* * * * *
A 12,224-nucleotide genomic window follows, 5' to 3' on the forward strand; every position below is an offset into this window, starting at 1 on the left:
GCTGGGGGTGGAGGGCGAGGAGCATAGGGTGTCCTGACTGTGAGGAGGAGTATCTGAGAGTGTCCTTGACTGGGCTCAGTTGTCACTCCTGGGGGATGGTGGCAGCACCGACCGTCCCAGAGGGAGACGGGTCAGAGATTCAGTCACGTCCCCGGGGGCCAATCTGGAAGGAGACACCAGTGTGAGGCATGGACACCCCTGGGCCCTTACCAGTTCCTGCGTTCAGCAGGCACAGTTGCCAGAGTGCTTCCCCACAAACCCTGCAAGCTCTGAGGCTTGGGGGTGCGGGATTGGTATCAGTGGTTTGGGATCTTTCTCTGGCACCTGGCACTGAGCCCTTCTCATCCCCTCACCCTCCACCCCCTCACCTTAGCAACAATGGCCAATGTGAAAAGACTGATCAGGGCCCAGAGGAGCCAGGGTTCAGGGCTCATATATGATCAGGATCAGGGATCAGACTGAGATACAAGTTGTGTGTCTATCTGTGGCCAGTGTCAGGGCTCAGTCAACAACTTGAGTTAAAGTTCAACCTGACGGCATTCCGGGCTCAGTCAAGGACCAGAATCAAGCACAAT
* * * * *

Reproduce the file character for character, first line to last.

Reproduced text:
A 12,224-nucleotide genomic window follows, 5' to 3' on the forward strand; every position below is an offset into this window, starting at 1 on the left:
GCTGGGGGTGGAGGGCGAGGAGCATAGGGTGTCCTGACTGTGAGGAGGAGTATCTGAGAGTGTCCTTGACTGGGCTCAGTTGTCACTCCTGGGGGATGGTGGCAGCACCGACCGTCCCAGAGGGAGACGGGTCAGAGATTCAGTCACGTCCCCGGGGGCCAATCTGGAAGGAGACACCAGTGTGAGGCATGGACACCCCTGGGCCCTTACCAGTTCCTGCGTTCAGCAGGCACAGTTGCCAGAGTGCTTCCCCACAAACCCTGCAAGCTCTGAGGCTTGGGGGTGCGGGATTGGTATCAGTGGTTTGGGATCTTTCTCTGGCACCTGGCACTGAGCCCTTCTCATCCCCTCACCCTCCACCCCCTCACCTTAGCAACAATGGCCAATGTGAAAAGACTGATCAGGGCCCAGAGGAGCCAGGGTTCAGGGCTCATATATGATCAGGATCAGGGATCAGACTGAGATACAAGTTGTGTGTCTATCTGTGGCCAGTGTCAGGGCTCAGTCAACAACTTGAGTTAAAGTTCAACCTGACGGCATTCCGGGCTCAGTCAAGGACCAGAATCAAGCACAAT